Allegations will be assigned to CBP offices with subject matter expertise to review and validate.
The allegation will be assigned to team of CBP experts, including case investigators, targeters, Import Specialists, and Regulatory Auditors, to investigate the allegation from initiation until the determination as to evasion, if the information in the allegation reasonably suggests evasion.
In an e-Allegation investigation, CBP does not have the authority to apply an adverse inference. This means that if a claimed violator does not respond to CBP’s request for information, CBP cannot make a determination of wrongdoing based, in part, on the claimed violator’s lack of cooperation.
CBP may apply an adverse inference if a party fails to cooperate in the investigation to the best of its ability. This means that if a party does not respond to CBP, CBP can interpret their lack of response as evidence of wrongdoing.
The term interested party in this part refers only to the following:
- A foreign manufacturer, producer, or exporter, or any importer (not limited to importers of record and including the party against whom the allegation is brought) of covered merchandise or a trade or business association a majority of the members of which are producers, exporters, or importers of such merchandise;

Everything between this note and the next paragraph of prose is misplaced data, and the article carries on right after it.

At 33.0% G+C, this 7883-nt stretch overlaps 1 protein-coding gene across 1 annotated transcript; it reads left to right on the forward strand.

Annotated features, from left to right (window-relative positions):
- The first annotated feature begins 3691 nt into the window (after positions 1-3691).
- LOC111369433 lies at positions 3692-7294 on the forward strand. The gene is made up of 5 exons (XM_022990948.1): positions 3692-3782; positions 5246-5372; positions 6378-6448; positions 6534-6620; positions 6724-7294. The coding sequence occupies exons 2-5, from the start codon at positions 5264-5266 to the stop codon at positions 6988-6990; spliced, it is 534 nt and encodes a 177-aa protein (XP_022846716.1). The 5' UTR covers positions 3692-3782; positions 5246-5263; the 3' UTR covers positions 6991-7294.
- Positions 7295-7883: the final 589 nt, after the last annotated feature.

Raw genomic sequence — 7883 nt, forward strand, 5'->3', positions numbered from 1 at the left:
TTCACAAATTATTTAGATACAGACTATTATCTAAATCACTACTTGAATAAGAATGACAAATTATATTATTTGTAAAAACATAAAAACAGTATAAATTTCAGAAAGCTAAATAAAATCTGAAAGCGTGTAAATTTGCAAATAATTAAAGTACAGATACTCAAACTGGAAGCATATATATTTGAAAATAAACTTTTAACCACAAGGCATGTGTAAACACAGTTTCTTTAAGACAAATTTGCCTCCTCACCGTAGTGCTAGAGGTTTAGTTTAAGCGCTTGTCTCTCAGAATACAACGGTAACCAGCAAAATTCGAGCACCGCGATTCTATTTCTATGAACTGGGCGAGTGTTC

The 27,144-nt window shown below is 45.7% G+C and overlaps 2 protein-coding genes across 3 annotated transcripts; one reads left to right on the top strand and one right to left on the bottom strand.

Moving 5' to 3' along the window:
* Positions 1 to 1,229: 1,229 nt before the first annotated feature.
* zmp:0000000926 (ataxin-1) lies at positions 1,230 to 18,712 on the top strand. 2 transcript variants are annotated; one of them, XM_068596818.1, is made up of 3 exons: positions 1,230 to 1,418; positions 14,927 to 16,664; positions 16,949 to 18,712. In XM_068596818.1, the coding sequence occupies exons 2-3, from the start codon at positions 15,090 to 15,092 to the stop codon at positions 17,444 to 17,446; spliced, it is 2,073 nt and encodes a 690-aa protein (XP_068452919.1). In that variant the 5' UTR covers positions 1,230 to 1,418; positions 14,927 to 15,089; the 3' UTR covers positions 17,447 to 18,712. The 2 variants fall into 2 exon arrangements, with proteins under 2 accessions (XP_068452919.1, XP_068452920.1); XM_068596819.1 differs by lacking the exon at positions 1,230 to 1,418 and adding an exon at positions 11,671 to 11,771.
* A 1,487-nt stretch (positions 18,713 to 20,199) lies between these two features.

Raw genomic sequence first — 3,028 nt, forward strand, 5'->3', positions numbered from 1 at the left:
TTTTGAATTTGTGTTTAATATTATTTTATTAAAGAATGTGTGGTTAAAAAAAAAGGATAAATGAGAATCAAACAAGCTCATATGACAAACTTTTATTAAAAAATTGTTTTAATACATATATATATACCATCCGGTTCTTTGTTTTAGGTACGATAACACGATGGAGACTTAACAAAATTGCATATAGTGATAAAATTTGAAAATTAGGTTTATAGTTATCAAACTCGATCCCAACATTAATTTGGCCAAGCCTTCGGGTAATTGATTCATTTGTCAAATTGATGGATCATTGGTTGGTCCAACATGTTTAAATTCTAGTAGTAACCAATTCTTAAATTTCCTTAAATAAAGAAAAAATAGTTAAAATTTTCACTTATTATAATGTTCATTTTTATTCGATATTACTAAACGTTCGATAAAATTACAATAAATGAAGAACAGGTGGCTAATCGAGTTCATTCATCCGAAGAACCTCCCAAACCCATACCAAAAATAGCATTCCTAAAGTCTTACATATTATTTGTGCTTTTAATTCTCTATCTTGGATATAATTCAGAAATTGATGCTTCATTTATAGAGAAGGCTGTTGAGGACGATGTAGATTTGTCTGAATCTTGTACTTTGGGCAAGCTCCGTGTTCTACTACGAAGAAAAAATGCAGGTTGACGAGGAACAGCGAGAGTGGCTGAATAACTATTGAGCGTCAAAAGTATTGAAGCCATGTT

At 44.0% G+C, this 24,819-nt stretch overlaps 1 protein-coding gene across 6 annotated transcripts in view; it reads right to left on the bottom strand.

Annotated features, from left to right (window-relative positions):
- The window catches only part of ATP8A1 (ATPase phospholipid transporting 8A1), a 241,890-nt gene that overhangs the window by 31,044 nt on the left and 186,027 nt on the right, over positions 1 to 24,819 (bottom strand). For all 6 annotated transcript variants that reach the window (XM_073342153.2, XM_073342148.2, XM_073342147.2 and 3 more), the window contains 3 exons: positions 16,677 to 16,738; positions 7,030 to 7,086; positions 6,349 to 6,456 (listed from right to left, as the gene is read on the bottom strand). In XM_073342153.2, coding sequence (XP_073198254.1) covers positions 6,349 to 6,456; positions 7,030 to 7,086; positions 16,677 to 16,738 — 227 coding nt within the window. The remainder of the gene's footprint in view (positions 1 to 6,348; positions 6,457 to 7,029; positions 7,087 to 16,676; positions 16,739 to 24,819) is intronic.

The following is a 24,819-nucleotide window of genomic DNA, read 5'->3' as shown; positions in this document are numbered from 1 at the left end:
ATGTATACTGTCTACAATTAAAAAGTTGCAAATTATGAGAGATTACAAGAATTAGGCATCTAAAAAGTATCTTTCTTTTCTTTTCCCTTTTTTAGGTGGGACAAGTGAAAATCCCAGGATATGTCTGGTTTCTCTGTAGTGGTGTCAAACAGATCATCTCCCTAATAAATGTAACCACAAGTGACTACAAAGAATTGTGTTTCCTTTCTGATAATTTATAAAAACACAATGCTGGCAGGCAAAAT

- A manufacturer, producer, or wholesaler in the United States of a domestic like product;
- A certified union or recognized union or group of workers that is representative of an industry engaged in the manufacture, production, or wholesale in the United States of a domestic like product;
- A trade or business association a majority of the members of which manufacture, produce, or wholesale a domestic like product in the United States;